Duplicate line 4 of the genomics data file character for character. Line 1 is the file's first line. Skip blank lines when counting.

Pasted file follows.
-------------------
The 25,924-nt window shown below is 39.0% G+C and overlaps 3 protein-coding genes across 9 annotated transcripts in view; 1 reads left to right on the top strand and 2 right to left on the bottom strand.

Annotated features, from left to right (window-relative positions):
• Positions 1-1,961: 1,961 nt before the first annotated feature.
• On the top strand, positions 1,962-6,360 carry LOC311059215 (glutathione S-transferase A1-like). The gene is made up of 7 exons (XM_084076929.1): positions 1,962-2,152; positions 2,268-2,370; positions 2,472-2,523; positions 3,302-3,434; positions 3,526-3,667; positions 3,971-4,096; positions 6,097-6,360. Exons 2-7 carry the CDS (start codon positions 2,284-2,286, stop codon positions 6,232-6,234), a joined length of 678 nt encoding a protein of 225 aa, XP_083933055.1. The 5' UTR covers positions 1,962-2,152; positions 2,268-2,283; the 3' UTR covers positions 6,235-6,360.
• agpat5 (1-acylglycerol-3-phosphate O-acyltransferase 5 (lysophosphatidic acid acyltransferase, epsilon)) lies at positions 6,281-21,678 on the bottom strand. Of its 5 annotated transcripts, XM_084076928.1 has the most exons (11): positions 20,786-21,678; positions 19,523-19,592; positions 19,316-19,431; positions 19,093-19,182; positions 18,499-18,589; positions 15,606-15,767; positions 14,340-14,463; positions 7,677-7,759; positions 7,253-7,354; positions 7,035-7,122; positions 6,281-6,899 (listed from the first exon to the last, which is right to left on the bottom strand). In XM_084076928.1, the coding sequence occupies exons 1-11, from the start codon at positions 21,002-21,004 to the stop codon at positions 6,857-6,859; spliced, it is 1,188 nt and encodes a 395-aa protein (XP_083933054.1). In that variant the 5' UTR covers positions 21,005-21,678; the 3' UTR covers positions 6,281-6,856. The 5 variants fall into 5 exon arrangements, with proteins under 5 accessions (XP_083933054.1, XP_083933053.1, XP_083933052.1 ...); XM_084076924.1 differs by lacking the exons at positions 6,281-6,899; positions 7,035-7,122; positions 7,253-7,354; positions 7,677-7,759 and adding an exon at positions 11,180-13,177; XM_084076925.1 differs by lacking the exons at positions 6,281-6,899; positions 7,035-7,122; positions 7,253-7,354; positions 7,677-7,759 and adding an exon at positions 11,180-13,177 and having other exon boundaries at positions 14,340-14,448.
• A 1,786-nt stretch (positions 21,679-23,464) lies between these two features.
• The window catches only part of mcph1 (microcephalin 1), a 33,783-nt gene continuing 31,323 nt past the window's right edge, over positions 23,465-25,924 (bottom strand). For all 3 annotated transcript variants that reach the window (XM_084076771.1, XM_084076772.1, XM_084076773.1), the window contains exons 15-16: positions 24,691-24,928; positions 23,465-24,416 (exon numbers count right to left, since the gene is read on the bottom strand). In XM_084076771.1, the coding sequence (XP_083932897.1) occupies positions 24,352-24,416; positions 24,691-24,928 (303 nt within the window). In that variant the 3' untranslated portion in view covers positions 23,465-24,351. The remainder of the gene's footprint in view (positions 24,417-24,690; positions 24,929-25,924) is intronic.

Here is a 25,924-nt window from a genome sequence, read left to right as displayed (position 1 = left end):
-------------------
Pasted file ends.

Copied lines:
• On the top strand, positions 1,962-6,360 carry LOC311059215 (glutathione S-transferase A1-like). The gene is made up of 7 exons (XM_084076929.1): positions 1,962-2,152; positions 2,268-2,370; positions 2,472-2,523; positions 3,302-3,434; positions 3,526-3,667; positions 3,971-4,096; positions 6,097-6,360. Exons 2-7 carry the CDS (start codon positions 2,284-2,286, stop codon positions 6,232-6,234), a joined length of 678 nt encoding a protein of 225 aa, XP_083933055.1. The 5' UTR covers positions 1,962-2,152; positions 2,268-2,283; the 3' UTR covers positions 6,235-6,360.